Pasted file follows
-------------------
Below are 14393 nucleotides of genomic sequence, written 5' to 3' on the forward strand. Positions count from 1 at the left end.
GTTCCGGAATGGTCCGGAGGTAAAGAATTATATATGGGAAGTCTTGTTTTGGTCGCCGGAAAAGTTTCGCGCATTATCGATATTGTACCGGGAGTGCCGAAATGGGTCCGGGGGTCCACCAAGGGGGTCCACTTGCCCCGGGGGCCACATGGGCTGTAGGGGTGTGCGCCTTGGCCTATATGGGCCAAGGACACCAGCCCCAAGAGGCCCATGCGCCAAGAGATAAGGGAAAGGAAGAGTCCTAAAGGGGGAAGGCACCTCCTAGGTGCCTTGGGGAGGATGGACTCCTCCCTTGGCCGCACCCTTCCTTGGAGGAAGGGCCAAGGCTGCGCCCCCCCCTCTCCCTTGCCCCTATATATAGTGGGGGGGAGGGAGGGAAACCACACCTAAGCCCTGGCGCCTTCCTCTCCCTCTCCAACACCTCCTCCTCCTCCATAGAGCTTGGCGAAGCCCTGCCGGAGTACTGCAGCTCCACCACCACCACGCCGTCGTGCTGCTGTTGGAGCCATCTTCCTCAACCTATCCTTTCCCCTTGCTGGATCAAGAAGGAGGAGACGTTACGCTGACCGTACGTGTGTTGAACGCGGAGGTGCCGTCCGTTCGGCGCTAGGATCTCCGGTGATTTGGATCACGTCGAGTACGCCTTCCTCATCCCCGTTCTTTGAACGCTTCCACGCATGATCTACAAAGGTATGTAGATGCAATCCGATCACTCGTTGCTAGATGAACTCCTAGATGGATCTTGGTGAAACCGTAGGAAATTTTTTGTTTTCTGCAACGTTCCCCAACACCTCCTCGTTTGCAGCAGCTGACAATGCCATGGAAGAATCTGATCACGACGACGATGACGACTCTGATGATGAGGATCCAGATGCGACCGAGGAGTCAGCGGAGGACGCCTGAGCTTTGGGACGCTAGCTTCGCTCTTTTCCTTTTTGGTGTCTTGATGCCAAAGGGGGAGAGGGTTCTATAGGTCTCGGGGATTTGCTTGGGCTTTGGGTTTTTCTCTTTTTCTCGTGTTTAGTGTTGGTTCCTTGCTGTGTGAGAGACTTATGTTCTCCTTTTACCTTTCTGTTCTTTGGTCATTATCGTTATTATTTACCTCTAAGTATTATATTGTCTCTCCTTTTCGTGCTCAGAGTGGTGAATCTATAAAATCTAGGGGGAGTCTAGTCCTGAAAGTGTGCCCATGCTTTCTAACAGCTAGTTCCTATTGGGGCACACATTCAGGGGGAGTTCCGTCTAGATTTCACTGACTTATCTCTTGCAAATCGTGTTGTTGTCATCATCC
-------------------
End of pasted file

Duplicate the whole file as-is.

Below are 14393 nucleotides of genomic sequence, written 5' to 3' on the forward strand. Positions count from 1 at the left end.
GTTCCGGAATGGTCCGGAGGTAAAGAATTATATATGGGAAGTCTTGTTTTGGTCGCCGGAAAAGTTTCGCGCATTATCGATATTGTACCGGGAGTGCCGAAATGGGTCCGGGGGTCCACCAAGGGGGTCCACTTGCCCCGGGGGCCACATGGGCTGTAGGGGTGTGCGCCTTGGCCTATATGGGCCAAGGACACCAGCCCCAAGAGGCCCATGCGCCAAGAGATAAGGGAAAGGAAGAGTCCTAAAGGGGGAAGGCACCTCCTAGGTGCCTTGGGGAGGATGGACTCCTCCCTTGGCCGCACCCTTCCTTGGAGGAAGGGCCAAGGCTGCGCCCCCCCCTCTCCCTTGCCCCTATATATAGTGGGGGGGAGGGAGGGAAACCACACCTAAGCCCTGGCGCCTTCCTCTCCCTCTCCAACACCTCCTCCTCCTCCATAGAGCTTGGCGAAGCCCTGCCGGAGTACTGCAGCTCCACCACCACCACGCCGTCGTGCTGCTGTTGGAGCCATCTTCCTCAACCTATCCTTTCCCCTTGCTGGATCAAGAAGGAGGAGACGTTACGCTGACCGTACGTGTGTTGAACGCGGAGGTGCCGTCCGTTCGGCGCTAGGATCTCCGGTGATTTGGATCACGTCGAGTACGCCTTCCTCATCCCCGTTCTTTGAACGCTTCCACGCATGATCTACAAAGGTATGTAGATGCAATCCGATCACTCGTTGCTAGATGAACTCCTAGATGGATCTTGGTGAAACCGTAGGAAATTTTTTGTTTTCTGCAACGTTCCCCAACACCTCCTCGTTTGCAGCAGCTGACAATGCCATGGAAGAATCTGATCACGACGACGATGACGACTCTGATGATGAGGATCCAGATGCGACCGAGGAGTCAGCGGAGGACGCCTGAGCTTTGGGACGCTAGCTTCGCTCTTTTCCTTTTTGGTGTCTTGATGCCAAAGGGGGAGAGGGTTCTATAGGTCTCGGGGATTTGCTTGGGCTTTGGGTTTTTCTCTTTTTCTCGTGTTTAGTGTTGGTTCCTTGCTGTGTGAGAGACTTATGTTCTCCTTTTACCTTTCTGTTCTTTGGTCATTATCGTTATTATTTACCTCTAAGTATTATATTGTCTCTCCTTTTCGTGCTCAGAGTGGTGAATCTATAAAATCTAGGGGGAGTCTAGTCCTGAAAGTGTGCCCATGCTTTCTAACAGCTAGTTCCTATTGGGGCACACATTCAGGGGGAGTTCCGTCTAGATTTCACTGACTTATCTCTTGCAAATCGTGTTGTTGTCATCATCC